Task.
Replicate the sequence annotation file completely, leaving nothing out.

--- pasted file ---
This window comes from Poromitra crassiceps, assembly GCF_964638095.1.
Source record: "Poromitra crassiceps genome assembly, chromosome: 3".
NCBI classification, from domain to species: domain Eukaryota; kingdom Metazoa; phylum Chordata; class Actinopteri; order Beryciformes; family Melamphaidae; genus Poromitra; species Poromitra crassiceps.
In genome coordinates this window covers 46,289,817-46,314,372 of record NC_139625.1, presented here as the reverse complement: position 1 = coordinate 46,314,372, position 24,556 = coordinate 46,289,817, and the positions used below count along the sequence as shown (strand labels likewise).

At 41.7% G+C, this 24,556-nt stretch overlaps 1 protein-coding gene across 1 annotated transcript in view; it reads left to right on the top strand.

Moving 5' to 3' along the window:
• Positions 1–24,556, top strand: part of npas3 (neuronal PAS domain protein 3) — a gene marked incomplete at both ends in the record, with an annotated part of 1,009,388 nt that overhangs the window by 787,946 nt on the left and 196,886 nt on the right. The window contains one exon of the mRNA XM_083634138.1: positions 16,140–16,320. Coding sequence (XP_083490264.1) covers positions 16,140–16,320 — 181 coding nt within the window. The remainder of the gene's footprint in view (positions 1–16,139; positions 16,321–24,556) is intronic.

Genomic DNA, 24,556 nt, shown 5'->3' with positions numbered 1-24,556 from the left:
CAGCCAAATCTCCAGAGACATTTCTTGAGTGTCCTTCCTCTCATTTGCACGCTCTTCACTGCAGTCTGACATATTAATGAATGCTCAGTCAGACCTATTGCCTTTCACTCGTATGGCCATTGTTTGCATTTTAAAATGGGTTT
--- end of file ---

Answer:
This window comes from Poromitra crassiceps, assembly GCF_964638095.1.
Source record: "Poromitra crassiceps genome assembly, chromosome: 3".
NCBI classification, from domain to species: domain Eukaryota; kingdom Metazoa; phylum Chordata; class Actinopteri; order Beryciformes; family Melamphaidae; genus Poromitra; species Poromitra crassiceps.
In genome coordinates this window covers 46,289,817-46,314,372 of record NC_139625.1, presented here as the reverse complement: position 1 = coordinate 46,314,372, position 24,556 = coordinate 46,289,817, and the positions used below count along the sequence as shown (strand labels likewise).

At 41.7% G+C, this 24,556-nt stretch overlaps 1 protein-coding gene across 1 annotated transcript in view; it reads left to right on the top strand.

Moving 5' to 3' along the window:
• Positions 1–24,556, top strand: part of npas3 (neuronal PAS domain protein 3) — a gene marked incomplete at both ends in the record, with an annotated part of 1,009,388 nt that overhangs the window by 787,946 nt on the left and 196,886 nt on the right. The window contains one exon of the mRNA XM_083634138.1: positions 16,140–16,320. Coding sequence (XP_083490264.1) covers positions 16,140–16,320 — 181 coding nt within the window. The remainder of the gene's footprint in view (positions 1–16,139; positions 16,321–24,556) is intronic.

Genomic DNA, 24,556 nt, shown 5'->3' with positions numbered 1-24,556 from the left:
CAGCCAAATCTCCAGAGACATTTCTTGAGTGTCCTTCCTCTCATTTGCACGCTCTTCACTGCAGTCTGACATATTAATGAATGCTCAGTCAGACCTATTGCCTTTCACTCGTATGGCCATTGTTTGCATTTTAAAATGGGTTT